Q: Where can I find information about antique student lamps and their values? If an antique student lamp were electrified, would it have a lower value?
A: "Student Lamps of the Victorian Era" by Richard C. Miller and John F. Solverson covers every aspect of these lamps, including repair, restoration, conversion, parts, manufacturers and current
values. The book is available with a 1992-1993 value guide for $37.95 postpaid softbound, or $52.95 postpaid for a limited-edition hardbound, from Antique Publications, Box 553, Marietta, Ohio 45750-9979, (800) 533-3433.
In the latter years of the kerosene era, when electricity was in use, some companies produced electrified student lamps or sold a kit that converted lamps from fuel to electricity. (Kits are still being sold.) To avoid damaging a lamp and substantially lowering its value, it's best to have lamp conversions done by experts. If you have a lamp converted, save its original burner.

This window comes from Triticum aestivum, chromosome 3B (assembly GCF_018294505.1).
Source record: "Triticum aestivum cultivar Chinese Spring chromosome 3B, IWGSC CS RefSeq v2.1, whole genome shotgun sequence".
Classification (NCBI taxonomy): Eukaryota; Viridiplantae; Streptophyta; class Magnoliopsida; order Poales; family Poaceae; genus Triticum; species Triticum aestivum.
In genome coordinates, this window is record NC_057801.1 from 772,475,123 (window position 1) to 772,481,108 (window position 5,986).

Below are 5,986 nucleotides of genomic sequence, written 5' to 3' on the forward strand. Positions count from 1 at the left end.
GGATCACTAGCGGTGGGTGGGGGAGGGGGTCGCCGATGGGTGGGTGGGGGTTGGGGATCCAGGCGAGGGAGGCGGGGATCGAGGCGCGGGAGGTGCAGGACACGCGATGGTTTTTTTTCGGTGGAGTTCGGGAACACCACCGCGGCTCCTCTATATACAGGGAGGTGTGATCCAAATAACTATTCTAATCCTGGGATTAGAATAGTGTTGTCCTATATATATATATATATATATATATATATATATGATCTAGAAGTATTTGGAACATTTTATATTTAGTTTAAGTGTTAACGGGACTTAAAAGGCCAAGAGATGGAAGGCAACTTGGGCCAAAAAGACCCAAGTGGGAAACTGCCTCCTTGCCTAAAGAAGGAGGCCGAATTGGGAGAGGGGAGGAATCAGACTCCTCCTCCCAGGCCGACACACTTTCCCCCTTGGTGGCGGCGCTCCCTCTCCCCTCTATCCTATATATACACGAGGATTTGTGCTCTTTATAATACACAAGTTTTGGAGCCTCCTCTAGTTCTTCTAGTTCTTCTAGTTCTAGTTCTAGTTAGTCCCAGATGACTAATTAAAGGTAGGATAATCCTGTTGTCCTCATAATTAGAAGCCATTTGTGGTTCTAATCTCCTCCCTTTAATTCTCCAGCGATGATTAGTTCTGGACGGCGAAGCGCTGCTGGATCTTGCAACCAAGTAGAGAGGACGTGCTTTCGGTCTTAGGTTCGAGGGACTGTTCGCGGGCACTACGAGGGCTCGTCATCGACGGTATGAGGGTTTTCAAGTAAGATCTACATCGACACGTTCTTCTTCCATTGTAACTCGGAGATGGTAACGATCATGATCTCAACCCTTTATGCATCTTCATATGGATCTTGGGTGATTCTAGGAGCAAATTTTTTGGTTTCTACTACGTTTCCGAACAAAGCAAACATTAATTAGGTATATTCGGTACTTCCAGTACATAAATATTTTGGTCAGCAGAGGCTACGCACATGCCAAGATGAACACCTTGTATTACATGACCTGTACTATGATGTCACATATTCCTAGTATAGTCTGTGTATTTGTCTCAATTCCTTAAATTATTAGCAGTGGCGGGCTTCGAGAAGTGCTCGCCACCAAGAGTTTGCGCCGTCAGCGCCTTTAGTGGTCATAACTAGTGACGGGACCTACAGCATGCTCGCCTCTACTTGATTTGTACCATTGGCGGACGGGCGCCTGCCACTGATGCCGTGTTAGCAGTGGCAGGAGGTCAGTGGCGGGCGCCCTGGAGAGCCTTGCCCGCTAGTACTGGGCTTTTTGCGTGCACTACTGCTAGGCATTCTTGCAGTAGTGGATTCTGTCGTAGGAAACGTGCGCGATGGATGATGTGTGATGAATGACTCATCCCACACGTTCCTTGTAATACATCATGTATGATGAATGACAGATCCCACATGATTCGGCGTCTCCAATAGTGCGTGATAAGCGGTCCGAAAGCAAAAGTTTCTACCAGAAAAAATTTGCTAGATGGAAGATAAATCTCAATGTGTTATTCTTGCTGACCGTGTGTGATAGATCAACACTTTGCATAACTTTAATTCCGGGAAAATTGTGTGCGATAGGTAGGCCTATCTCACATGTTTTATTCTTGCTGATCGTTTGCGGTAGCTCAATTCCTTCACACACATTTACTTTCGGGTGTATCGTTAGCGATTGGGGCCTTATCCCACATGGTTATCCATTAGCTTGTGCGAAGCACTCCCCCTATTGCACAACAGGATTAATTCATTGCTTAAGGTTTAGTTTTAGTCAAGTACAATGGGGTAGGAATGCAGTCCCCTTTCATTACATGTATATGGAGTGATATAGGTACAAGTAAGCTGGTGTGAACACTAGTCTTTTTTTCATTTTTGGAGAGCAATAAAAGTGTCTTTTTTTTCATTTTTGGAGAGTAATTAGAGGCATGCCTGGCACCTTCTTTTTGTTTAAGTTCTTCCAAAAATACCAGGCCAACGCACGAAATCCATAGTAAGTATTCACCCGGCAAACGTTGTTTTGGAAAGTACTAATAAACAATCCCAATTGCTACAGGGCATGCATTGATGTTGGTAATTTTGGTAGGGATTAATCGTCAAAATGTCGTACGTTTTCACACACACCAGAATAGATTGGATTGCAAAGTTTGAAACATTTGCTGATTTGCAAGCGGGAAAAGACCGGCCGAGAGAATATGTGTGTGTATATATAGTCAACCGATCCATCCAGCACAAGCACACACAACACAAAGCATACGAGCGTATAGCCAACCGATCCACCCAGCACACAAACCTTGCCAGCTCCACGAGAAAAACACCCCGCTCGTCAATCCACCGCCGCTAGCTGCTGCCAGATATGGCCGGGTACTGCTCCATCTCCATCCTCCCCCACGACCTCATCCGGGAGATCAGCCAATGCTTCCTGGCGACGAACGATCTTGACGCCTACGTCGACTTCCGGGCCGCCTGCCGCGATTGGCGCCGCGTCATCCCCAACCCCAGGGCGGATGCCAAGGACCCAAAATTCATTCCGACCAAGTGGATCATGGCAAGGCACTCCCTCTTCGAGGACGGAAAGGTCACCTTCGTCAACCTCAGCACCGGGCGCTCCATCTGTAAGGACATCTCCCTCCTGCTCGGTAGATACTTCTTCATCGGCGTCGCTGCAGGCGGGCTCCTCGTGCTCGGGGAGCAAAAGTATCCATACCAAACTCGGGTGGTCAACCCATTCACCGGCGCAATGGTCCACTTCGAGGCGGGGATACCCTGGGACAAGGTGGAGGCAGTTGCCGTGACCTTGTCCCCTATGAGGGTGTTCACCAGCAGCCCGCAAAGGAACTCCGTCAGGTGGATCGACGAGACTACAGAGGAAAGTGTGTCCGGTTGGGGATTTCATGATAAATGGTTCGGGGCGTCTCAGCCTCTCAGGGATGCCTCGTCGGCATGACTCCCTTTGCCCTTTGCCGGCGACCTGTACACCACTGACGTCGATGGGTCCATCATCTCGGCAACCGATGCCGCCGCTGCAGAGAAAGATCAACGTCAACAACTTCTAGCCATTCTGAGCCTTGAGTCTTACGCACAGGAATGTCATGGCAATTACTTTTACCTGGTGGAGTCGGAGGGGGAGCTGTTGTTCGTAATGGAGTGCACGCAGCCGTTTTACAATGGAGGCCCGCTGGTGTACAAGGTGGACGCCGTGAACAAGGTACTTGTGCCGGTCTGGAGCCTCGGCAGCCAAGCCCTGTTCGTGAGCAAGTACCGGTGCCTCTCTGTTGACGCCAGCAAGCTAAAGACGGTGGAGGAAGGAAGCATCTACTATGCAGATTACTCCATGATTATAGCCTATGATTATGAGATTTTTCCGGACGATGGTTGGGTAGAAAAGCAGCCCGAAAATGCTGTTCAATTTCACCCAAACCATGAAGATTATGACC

Q: Who might want an old-fashioned kitchen gas stove and sink? We're remodeling our pre-World War I house and have no use for the old kitchen fixtures.
A: If the stove has six gas burners and is designed with a bun warmer or warming oven above in any color or color combination, and if the sink is made of white porcelain on legs and has a splash back, write to S. L. Paul, 1511 N. Wells St., Chicago, Ill. 60610, (312) 280-8282, enclosing a description or photo of the pieces (stating their condition) and an addressed, stamped envelope.
Don't discard any old appliances until you have checked their values. One source is "300 Years of Kitchen Collectibles" by Linda Campbell Franklin, available for $25.95 postpaid from the author, 2716 Northfield Road, Charlottesville, Va. 22901, or from Books American Inc., Box 2326, Florence, Ala. 35630.
Write to Anita Gold at the Chicago Tribune, 435 N. Michigan Ave., Chicago, Ill. 60611. The mail volume precludes a personal response.